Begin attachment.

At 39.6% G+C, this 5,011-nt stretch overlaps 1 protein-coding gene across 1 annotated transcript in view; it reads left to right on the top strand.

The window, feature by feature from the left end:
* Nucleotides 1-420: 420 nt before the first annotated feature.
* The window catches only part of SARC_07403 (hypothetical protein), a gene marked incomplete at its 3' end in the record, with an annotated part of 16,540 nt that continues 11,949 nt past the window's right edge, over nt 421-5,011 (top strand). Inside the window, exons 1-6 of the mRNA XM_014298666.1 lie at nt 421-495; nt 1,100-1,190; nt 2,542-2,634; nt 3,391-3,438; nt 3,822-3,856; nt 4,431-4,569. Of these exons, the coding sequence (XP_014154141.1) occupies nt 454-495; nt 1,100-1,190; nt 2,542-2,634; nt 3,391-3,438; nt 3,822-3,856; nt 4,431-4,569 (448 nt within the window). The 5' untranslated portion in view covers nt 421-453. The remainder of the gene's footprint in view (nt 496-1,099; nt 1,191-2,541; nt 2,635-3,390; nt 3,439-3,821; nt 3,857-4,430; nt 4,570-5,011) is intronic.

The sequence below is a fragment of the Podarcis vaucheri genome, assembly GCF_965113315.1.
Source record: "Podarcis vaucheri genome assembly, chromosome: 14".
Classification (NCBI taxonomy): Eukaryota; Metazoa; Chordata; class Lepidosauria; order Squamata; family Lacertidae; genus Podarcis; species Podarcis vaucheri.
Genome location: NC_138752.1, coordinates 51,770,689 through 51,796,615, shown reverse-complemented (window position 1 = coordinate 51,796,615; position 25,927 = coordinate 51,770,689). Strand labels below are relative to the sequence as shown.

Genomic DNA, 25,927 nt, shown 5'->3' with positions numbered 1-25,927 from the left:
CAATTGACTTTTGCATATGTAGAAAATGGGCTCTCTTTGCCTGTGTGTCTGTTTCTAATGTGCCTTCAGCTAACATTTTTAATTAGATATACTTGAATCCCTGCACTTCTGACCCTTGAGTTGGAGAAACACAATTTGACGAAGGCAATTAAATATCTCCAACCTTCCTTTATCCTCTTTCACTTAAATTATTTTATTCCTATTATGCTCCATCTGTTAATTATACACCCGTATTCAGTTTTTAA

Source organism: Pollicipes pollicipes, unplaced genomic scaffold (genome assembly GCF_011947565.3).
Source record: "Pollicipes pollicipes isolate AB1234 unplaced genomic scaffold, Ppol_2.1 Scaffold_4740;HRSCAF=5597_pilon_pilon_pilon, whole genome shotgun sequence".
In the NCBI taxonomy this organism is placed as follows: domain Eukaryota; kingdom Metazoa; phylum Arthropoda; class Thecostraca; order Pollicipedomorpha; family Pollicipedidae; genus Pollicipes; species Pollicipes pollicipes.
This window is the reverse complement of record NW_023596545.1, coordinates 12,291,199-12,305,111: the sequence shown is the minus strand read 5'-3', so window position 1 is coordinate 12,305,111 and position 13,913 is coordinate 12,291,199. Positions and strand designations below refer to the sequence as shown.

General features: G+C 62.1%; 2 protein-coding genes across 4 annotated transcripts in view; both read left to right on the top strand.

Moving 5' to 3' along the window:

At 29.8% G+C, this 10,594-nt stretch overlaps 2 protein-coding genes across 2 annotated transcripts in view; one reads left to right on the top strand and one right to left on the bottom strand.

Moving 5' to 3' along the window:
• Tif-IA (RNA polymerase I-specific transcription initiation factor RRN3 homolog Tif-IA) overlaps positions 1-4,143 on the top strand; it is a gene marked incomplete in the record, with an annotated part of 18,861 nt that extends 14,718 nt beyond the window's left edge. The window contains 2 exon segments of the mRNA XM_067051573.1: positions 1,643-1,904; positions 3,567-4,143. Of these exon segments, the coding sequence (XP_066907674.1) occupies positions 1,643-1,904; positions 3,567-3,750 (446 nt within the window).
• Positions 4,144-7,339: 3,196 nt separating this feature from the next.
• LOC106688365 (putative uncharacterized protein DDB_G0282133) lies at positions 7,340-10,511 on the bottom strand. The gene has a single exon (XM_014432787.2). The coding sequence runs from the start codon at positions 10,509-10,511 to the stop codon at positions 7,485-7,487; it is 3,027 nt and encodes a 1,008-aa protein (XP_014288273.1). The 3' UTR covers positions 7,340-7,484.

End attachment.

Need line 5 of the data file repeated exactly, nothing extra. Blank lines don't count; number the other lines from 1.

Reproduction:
The sequence below is a fragment of the Podarcis vaucheri genome, assembly GCF_965113315.1.